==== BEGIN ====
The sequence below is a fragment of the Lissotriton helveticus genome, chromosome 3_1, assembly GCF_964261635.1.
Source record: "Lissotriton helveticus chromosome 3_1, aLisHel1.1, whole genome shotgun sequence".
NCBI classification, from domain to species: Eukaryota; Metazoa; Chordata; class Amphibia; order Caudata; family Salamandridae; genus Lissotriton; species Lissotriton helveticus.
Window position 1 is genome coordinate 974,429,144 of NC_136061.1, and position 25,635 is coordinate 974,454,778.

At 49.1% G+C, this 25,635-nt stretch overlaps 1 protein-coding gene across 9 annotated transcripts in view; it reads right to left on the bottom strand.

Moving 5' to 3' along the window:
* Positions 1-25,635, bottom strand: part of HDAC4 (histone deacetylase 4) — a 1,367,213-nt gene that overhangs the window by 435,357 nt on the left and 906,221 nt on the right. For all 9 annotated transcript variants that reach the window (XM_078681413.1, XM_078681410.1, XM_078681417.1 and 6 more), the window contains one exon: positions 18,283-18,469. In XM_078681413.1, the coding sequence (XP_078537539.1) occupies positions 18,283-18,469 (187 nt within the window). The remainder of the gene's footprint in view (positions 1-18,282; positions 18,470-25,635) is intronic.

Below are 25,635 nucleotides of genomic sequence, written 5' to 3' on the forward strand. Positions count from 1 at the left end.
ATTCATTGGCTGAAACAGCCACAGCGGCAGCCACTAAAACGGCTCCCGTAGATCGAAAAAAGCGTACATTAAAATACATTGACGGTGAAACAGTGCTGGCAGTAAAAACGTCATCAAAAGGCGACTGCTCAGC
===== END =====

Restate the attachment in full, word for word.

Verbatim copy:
The sequence below is a fragment of the Lissotriton helveticus genome, chromosome 3_1, assembly GCF_964261635.1.
Source record: "Lissotriton helveticus chromosome 3_1, aLisHel1.1, whole genome shotgun sequence".
NCBI classification, from domain to species: Eukaryota; Metazoa; Chordata; class Amphibia; order Caudata; family Salamandridae; genus Lissotriton; species Lissotriton helveticus.
Window position 1 is genome coordinate 974,429,144 of NC_136061.1, and position 25,635 is coordinate 974,454,778.

At 49.1% G+C, this 25,635-nt stretch overlaps 1 protein-coding gene across 9 annotated transcripts in view; it reads right to left on the bottom strand.

Moving 5' to 3' along the window:
* Positions 1-25,635, bottom strand: part of HDAC4 (histone deacetylase 4) — a 1,367,213-nt gene that overhangs the window by 435,357 nt on the left and 906,221 nt on the right. For all 9 annotated transcript variants that reach the window (XM_078681413.1, XM_078681410.1, XM_078681417.1 and 6 more), the window contains one exon: positions 18,283-18,469. In XM_078681413.1, the coding sequence (XP_078537539.1) occupies positions 18,283-18,469 (187 nt within the window). The remainder of the gene's footprint in view (positions 1-18,282; positions 18,470-25,635) is intronic.

Below are 25,635 nucleotides of genomic sequence, written 5' to 3' on the forward strand. Positions count from 1 at the left end.
ATTCATTGGCTGAAACAGCCACAGCGGCAGCCACTAAAACGGCTCCCGTAGATCGAAAAAAGCGTACATTAAAATACATTGACGGTGAAACAGTGCTGGCAGTAAAAACGTCATCAAAAGGCGACTGCTCAGC